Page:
gardener
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Location: Upstate NY, zone 5
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Oops, fixed your initial images at the same time you were fixing them

Given the extreme integration of the solarium with the house space, you can't just remove it and pretend it never happened. I can't see it being viable as is unless you have an unlimited heat source. If it faced south, it would be an oven in the summer and bake the whole house.

It would be a waste of materials to just encase the glass in insulation and sheathing, so I would be in favor of removing the glass, framing and doors if you have a worthy destination for them, and rebuild on the base with well-insulated structure. I might keep a few bays of the windows to reinsert into the new construction, depending on the details and your skill.
 
Glenn Herbert
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The solar tube could be a good way to get light to the space, except that here the trees combined with two-story house to the south would make it difficult to get a high-intensity capture spot.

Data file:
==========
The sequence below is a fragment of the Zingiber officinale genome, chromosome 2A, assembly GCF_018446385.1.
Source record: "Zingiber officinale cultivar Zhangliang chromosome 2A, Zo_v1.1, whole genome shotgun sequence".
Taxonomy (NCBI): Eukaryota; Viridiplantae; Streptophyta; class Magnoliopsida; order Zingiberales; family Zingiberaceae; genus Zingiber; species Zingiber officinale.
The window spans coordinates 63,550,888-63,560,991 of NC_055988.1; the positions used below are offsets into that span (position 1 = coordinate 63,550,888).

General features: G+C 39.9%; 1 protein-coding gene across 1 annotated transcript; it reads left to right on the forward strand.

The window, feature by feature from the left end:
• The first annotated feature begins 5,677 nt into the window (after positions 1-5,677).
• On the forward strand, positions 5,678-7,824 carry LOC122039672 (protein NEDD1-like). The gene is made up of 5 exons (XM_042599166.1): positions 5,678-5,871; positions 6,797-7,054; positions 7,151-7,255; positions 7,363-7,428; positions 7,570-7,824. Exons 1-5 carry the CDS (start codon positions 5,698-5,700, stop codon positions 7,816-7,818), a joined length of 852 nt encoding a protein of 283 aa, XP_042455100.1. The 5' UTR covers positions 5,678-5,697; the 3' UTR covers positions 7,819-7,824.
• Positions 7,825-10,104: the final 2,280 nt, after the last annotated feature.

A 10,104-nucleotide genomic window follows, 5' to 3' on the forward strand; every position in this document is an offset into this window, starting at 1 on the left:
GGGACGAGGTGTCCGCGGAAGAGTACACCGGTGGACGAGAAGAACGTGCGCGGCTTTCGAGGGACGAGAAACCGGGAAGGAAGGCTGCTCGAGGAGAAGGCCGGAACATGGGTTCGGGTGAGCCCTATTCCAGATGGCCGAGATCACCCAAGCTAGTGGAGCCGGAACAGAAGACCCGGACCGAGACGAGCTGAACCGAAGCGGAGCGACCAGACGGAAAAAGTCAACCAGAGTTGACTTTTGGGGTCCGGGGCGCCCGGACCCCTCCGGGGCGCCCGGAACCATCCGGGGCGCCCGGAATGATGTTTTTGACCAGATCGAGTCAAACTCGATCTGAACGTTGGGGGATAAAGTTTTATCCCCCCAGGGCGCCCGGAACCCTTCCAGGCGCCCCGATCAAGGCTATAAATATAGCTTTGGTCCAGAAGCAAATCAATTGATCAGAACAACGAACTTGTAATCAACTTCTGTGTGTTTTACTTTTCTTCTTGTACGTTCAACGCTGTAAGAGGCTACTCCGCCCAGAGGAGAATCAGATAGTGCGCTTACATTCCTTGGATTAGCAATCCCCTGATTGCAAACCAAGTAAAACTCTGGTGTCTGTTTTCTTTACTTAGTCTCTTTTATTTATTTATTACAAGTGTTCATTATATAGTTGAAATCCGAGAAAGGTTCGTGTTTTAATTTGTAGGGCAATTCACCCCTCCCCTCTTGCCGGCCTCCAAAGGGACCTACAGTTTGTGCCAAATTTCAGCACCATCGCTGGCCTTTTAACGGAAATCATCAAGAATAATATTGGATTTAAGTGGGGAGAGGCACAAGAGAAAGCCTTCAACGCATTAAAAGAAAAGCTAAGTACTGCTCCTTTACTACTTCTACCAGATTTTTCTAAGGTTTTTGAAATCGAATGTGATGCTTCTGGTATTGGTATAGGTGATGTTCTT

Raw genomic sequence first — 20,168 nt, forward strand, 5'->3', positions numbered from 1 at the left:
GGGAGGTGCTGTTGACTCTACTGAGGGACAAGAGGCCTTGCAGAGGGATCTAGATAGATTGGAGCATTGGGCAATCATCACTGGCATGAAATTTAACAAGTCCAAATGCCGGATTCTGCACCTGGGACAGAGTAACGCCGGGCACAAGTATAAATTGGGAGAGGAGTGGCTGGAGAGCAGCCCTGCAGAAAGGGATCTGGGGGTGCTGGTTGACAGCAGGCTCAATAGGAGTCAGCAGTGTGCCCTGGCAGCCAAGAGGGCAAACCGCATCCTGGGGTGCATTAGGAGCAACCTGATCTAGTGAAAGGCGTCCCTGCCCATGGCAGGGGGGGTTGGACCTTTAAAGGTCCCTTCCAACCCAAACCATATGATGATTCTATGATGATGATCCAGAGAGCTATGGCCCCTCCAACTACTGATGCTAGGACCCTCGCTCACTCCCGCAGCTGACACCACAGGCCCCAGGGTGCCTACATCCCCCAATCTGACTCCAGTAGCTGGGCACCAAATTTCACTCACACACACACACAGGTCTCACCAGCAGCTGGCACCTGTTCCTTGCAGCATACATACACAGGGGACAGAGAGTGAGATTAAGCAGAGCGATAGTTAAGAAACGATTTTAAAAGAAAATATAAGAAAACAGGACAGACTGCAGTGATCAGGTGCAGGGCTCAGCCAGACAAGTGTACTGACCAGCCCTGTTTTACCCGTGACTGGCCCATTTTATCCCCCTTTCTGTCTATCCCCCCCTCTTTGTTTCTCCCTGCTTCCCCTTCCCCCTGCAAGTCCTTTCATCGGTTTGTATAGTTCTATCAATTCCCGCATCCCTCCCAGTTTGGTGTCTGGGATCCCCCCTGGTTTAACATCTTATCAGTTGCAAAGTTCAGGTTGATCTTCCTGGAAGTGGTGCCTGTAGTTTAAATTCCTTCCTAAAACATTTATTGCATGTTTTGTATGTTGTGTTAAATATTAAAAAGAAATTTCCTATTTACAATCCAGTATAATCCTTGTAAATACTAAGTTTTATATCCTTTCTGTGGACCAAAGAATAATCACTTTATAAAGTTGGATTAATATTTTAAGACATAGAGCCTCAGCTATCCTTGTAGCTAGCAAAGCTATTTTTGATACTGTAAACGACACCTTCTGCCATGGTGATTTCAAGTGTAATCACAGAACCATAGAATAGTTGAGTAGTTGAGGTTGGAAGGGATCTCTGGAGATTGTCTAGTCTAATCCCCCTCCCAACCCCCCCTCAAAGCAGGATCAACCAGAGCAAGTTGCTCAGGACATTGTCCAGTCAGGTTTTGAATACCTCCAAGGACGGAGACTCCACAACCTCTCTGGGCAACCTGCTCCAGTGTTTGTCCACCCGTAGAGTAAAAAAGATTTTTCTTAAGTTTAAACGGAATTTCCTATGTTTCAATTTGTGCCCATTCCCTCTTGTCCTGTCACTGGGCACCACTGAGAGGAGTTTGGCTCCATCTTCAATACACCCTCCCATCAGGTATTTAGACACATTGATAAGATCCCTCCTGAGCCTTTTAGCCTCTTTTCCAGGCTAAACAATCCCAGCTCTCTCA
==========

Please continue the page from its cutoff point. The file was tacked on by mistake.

alex Keenan
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Glenn Herbert wrote:The solar tube could be a good way to get light to the space, except that here the trees combined with two-story house to the south would make it difficult to get a high-intensity capture spot.


looks like your trees are not evergreens, so you could do solar tubes late fall, winter, early spring.
Not perfect but you in theory could get enough light to over winter and start seedlings.
 
Dillon Nichols
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What about converting it to a screened summer/canning kitchen? Looks like it's ideally placed relative to the house for that...
 
Thekla McDaniels
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That's a beautiful space. What would be gained by removing it? Could you just leave it as it is for about a year, through the one cycle of the changing of the seasons?

I did not see where you are located. Your climate will dictate what that space is like. When it is comfortable in there, you might enjoy the space. Do you have children? It could be a nice play space in the winter or on a rainy day. You could hang a clothesline in there if there is adequate circulation and you are not in a very humid climate.

If it is really cold where you are, could you put a rocket stove in there, with mass and or the ability to cook on it? What is under the floor?

If you don't "have" to heat it or cool it, then aren't there plenty of plants that could use that level of lights, as someone suggested above?